Out of the deaths, the maximum (136) took place due to the Assam-Nagaland dispute, followed by 10 in the Assam-Arunachal Pradesh dispute, seven in the Assam-Mizoram dispute, and four in the Assam-Meghalaya dispute.

Of the injured, over half (184) were from the Assam-Nagaland dispute, followed by 143 in the Assam-Mizoram dispute, 18 in the Assam-Meghalaya dispute, and 16 in the Assam-Arunachal Pradesh dispute.

Chakma said, “The states usually approach the Supreme Court to resolve the disputes but the demarcation of boundaries is an executive task. Therefore, the Supreme Court usually recommends formation of the boundary commissions. However, if any of the states does not accept the recommendations of the boundary commissions, including those appointed by the Supreme Court, little progress can be made.”

He said that in the past, the recommendations of the boundary commissions have been consistently rejected.

On the Assam-Meghalaya border dispute, Meghalaya had rejected the recommendations of Justice Y V Chandrachud Committee, which had awarded Langpih to Assam while Assam had accepted them.

“But, Assam itself had rejected the recommendations of the three-member boundary commission appointed by the Supreme Court on the Assam-Arunachal Pradesh border dispute which, in its 2014 report, recommended the transfer of around 70-80 percent of the disputed land to Arunachal Pradesh.”

The Centre had also constituted two boundary commissions — the Sundaram Commission (1971) and the Shastri Commission (1985) to settle the Assam-Nagaland border disputes but both states rejected their recommendations.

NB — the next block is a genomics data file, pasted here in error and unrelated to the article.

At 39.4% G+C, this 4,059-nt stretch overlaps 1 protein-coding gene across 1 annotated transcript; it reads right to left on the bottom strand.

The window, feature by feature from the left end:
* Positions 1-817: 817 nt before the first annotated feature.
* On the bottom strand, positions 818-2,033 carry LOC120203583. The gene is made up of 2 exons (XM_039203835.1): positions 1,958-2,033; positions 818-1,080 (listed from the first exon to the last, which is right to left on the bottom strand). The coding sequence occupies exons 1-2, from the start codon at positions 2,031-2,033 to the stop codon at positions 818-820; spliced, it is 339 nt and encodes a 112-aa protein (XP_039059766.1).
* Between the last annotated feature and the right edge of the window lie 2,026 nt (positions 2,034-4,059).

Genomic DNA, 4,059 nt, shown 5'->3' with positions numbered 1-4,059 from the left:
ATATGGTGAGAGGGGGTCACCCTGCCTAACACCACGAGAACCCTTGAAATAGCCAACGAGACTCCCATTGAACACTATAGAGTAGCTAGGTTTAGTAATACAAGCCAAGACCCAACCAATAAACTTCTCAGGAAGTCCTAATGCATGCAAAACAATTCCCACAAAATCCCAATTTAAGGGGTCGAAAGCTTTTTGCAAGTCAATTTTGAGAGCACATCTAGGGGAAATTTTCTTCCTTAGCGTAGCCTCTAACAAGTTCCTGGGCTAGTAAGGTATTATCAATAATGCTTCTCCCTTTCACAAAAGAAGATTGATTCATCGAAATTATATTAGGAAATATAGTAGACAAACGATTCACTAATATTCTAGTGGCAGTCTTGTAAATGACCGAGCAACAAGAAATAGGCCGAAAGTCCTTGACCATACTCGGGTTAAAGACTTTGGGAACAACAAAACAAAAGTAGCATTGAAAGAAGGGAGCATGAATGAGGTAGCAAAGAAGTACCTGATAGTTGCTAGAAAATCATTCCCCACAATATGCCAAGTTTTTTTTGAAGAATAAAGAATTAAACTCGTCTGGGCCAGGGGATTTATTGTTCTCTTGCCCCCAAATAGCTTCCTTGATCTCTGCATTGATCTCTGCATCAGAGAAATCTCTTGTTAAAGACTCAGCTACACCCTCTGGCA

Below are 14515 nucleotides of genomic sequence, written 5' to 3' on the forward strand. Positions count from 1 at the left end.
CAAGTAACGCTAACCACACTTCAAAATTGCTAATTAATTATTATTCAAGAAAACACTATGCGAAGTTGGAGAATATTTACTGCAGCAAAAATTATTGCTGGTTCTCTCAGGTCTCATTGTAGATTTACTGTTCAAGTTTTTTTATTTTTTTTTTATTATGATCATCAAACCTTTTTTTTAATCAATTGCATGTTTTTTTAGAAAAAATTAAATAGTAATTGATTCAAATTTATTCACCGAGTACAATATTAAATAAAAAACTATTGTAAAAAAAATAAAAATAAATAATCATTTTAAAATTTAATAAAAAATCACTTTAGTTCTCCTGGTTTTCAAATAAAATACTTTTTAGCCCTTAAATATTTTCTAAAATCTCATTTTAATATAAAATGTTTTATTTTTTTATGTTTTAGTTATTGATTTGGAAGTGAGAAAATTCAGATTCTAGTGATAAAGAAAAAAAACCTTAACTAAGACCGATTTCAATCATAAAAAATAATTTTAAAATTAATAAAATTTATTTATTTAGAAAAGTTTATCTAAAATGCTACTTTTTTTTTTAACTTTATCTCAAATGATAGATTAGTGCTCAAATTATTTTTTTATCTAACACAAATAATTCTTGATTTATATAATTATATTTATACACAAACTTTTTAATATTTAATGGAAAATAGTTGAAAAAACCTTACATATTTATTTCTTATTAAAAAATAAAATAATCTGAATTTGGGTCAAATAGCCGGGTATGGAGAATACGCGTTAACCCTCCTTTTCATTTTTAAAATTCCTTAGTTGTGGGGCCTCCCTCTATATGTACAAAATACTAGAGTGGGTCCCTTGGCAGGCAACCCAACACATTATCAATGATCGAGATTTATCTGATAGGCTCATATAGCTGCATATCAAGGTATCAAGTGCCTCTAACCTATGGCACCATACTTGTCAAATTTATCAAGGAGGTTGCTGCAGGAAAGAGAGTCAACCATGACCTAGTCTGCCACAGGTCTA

“The issue has never been the absence of technology and expertise to draw the boundaries of the states but the absence of political will. Satellite mapping to demarcate boundaries and settle such disputes as suggested by the Ministry of Home Affairs cannot manufacture the political will over claims on territories based on borders drawn by the colonial British as early as 1835,” Chakma said.

Requesting the chief ministers to give up one-upmanship, the RRAG recommended that the Union Home ministry and the state governments to maintain status quo till final resolution of boundary disputes, identify the line of de facto control of the areas and deploy police from both the states, who will operate under the coordination of the CRPF with respect to any dispute, including in maintenance of law and order.

The rights group also suggested conducting biometric documentation of the residents living within the disputed areas on both sides, issuing identity cards, and declaring their names through joint gazette notifications to prohibit settlement in new areas, unless agreed by both parties.

The worst-ever violence along the Assam-Mizoram border on July 26 left six Assam Police personnel dead and around 100 civilians and security personnel of the two neighbouring states injured.

By IANS Updated: Aug 10, 2021 10:36:37 pm